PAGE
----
VanadiumCorp Resources Inc (CVE:VRB) (OTCQB:APAFF) released a new mineral resource estimate for its Lac Doré vanadium project in Quebec that positions it as one of the largest undeveloped deposits in the world.
Total measured and indicated resources are estimated at 214.9 million tons in the Main Zone with an average grade of 24.6% magnetite and 1.3% vanadium pentoxide (V2O5) in magnetite concentrate, with the potential to produce nearly 53 million tons of magnetite concentrate grading 1.3% vanadium pentoxide (V2O5), 62% Iron (Fe) and 8.7% Titanium Dioxide (TiO2).
Inferred resources come in at 86.9 million tons at a grade of 0.4% V2O5, 28% iron, 7.6% TiO2 and 25.9% magnetite concentrate, which are estimated to contain 22.6 million tons of magnetite concentrate grading 1.2% V2O5, 62% Fe and 9.2% TiO2.
In a statement, the Vancouver-based firm said it now has enough resources in the respective categories to begin a preliminary economic assessment or prefeasibility study.
CEO Adriaan Bakker told investors that the results of the resource estimate exceeded the firm’s expectations.
“We can state Lac Doré is one of the largest undeveloped deposits of vanadiferous magnetite in the world, with an excess of 1.4 billion pounds of vanadium pentoxide contained in magnetite concentrate,” Bakker said in a statement Thursday.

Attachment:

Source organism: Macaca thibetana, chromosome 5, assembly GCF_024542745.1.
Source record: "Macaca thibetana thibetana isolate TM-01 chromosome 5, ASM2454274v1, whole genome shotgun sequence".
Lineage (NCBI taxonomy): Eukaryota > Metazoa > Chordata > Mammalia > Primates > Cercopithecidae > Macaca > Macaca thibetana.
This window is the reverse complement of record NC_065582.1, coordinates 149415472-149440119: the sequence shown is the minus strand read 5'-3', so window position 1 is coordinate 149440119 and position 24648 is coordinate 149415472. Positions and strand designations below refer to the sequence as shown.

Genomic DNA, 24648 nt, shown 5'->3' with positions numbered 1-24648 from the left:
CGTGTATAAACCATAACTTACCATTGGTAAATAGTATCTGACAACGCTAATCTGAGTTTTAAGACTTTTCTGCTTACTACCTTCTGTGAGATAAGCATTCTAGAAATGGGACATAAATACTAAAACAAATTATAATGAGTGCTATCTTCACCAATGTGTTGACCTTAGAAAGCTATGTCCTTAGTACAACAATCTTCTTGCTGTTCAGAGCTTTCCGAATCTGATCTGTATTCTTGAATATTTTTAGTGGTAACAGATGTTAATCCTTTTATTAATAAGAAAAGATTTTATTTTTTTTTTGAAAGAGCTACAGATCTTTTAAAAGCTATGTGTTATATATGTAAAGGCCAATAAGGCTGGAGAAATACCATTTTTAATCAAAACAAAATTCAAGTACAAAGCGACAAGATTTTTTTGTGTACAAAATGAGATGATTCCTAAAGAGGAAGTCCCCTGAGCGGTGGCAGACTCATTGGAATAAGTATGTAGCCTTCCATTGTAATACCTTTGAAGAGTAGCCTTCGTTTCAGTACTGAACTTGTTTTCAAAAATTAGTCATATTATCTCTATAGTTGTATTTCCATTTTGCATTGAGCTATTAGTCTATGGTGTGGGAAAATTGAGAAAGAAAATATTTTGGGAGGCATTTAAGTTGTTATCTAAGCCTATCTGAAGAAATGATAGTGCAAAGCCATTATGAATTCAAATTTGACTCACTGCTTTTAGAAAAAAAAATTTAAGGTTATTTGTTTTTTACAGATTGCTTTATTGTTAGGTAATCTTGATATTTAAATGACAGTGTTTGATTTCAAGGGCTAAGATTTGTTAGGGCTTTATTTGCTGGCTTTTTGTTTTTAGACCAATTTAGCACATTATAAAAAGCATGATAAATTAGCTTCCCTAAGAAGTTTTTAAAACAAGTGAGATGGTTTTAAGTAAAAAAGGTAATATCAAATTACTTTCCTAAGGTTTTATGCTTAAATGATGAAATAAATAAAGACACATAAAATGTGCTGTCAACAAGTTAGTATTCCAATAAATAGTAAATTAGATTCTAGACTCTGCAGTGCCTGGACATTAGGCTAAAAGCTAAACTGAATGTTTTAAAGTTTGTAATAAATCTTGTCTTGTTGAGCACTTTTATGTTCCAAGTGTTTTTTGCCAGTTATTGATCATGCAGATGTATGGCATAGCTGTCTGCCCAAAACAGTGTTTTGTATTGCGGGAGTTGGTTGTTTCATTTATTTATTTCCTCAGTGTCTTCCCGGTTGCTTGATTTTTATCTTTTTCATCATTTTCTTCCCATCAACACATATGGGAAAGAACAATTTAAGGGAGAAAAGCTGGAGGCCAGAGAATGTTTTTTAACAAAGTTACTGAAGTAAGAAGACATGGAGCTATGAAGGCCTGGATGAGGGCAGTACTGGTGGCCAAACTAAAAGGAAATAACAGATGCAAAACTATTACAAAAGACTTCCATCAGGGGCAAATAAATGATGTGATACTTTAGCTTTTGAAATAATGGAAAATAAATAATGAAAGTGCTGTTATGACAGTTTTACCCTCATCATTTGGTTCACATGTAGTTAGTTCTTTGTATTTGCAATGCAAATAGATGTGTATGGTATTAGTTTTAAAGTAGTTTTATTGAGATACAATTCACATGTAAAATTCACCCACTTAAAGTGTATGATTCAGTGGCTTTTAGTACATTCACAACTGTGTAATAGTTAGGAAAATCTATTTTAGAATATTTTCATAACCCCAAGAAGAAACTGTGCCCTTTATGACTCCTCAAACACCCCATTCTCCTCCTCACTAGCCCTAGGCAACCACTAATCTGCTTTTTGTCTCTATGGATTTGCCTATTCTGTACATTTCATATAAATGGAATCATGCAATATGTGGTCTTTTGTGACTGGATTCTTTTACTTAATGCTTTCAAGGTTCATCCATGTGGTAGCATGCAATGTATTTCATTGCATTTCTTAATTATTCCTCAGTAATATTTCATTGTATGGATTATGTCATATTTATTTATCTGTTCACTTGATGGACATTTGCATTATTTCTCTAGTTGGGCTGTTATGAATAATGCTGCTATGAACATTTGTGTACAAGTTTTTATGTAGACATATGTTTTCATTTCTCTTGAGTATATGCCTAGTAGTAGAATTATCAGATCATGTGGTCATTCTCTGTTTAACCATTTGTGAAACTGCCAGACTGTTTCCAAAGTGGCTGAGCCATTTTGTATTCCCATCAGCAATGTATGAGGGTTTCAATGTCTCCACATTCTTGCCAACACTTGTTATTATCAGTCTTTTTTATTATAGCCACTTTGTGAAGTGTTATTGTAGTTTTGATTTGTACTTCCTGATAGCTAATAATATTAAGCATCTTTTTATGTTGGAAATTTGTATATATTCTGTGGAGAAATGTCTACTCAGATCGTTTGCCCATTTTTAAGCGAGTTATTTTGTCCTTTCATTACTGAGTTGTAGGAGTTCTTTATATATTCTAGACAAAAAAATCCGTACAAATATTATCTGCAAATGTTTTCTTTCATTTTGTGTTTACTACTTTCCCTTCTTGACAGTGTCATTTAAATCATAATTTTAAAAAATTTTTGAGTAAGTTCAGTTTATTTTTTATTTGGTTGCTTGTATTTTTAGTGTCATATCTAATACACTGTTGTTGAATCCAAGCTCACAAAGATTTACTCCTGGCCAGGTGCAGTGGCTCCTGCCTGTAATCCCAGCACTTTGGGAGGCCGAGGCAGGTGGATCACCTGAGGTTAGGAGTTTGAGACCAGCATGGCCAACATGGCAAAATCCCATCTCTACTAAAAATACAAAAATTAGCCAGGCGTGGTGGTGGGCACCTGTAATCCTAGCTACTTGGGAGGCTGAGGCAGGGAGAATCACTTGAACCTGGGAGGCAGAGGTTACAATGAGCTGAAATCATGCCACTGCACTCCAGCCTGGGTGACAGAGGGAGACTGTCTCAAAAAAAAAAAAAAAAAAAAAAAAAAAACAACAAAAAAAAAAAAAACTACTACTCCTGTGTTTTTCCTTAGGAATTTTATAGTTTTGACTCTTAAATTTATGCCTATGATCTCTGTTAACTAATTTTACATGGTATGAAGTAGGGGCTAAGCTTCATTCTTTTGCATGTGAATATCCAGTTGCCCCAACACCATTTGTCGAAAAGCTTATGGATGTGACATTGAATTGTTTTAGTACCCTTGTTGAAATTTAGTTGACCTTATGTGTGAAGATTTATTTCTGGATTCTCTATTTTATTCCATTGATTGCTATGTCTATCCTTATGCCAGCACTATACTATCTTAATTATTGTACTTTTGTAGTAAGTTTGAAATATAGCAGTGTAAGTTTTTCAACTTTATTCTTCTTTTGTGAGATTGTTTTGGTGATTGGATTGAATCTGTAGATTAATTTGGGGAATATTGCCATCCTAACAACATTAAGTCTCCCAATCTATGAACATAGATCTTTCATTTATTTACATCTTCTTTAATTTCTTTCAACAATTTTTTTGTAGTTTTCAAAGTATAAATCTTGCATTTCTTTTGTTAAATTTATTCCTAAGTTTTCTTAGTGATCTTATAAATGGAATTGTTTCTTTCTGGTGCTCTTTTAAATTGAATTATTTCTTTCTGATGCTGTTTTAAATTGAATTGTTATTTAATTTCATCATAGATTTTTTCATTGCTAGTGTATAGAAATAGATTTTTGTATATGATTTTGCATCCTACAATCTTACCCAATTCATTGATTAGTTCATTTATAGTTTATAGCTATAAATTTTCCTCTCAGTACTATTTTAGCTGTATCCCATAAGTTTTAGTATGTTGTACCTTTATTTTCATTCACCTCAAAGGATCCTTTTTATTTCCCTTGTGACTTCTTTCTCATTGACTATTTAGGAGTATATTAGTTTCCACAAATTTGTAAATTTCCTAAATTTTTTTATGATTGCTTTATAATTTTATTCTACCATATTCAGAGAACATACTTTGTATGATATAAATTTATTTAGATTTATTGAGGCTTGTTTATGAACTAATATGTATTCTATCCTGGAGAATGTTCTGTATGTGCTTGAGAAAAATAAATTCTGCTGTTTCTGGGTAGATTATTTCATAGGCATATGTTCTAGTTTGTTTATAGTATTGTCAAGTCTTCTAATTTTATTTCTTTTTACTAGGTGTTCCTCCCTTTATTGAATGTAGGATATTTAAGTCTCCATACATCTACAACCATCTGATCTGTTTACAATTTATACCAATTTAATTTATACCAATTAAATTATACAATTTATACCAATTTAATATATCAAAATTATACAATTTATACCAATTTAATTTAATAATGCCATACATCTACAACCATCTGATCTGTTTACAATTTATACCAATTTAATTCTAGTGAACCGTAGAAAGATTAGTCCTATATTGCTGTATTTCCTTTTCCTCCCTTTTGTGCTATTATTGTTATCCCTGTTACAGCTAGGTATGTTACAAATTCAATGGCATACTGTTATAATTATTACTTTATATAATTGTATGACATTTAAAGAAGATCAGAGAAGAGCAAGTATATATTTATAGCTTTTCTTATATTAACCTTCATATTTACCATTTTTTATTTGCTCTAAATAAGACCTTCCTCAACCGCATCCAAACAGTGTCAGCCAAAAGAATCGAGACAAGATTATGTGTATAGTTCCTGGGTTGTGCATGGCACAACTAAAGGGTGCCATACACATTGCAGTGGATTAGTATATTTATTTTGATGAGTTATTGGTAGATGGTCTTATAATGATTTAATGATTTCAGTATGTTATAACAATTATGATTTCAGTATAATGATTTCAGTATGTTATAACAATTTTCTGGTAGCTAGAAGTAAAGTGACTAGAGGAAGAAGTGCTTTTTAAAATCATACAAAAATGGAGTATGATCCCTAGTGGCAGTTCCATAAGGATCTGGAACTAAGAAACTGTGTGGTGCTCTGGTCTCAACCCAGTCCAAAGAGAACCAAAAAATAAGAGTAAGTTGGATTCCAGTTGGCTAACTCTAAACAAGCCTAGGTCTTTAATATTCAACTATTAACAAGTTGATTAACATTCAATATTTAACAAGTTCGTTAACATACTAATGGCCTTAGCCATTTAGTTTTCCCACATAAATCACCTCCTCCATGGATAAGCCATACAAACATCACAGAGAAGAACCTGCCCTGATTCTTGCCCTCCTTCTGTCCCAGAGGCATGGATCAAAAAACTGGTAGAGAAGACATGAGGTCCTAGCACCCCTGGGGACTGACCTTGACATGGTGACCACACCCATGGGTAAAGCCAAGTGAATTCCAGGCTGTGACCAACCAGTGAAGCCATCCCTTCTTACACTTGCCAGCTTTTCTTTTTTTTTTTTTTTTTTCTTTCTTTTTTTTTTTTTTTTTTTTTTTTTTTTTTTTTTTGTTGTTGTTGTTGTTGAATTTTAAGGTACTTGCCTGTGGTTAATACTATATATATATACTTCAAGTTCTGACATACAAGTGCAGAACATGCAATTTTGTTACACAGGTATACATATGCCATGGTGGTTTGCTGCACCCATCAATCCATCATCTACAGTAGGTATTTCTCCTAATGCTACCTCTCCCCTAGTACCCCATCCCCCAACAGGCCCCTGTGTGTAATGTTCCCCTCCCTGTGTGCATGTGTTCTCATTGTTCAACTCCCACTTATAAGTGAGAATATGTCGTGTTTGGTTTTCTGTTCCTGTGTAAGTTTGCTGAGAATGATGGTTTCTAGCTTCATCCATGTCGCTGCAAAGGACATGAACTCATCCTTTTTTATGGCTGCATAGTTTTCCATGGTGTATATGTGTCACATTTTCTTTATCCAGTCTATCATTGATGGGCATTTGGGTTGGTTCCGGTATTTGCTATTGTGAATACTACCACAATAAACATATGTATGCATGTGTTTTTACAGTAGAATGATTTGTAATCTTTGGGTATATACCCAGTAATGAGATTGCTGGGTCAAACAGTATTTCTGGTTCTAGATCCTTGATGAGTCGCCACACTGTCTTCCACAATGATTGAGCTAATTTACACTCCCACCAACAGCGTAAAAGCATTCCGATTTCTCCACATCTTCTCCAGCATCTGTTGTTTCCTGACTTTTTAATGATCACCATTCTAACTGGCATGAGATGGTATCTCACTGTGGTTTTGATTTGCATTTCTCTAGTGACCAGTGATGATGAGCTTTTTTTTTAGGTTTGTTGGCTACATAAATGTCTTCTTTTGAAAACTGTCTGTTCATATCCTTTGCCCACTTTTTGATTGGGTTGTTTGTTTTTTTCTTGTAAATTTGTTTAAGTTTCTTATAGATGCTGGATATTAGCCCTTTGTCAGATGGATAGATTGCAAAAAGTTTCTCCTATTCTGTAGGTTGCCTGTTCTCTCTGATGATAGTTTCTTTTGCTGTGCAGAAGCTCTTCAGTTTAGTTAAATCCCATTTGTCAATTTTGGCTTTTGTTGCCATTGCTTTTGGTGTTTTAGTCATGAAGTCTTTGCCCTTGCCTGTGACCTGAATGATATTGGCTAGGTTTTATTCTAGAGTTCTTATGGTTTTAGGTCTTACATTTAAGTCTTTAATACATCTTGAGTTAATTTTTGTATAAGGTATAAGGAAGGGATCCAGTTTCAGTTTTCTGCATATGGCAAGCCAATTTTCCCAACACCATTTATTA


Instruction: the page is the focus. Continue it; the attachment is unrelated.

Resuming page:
In addition, metallurgy results highlight Lac Doré’s potential to yield magnetite concentrates with high vanadium grades, with a significant proportion of the resources exceeding 1.4% V2O5 in magnetite concentrate, Bakker added.
“The significant tonnage of the Measured and Indicated mineral resources highlights the excellent continuity of the vanadium-bearing titanomagnetite (VTM) mineralization at Lac Doré and sets the stage for more advanced technical studies on the project, including metallurgical testing,” the CEO said.
Lac Doré is comprised of 115 mining claims over a 45-square-kilometre area near the mining city of Chibougamau, Québec.
The company also said that plans are in the works to independently validate its jointly-owned VanadiumCorp Electrochem Process Technology (VEPT), which is designed to recover vanadium, iron, titanium and silica from feedstocks.
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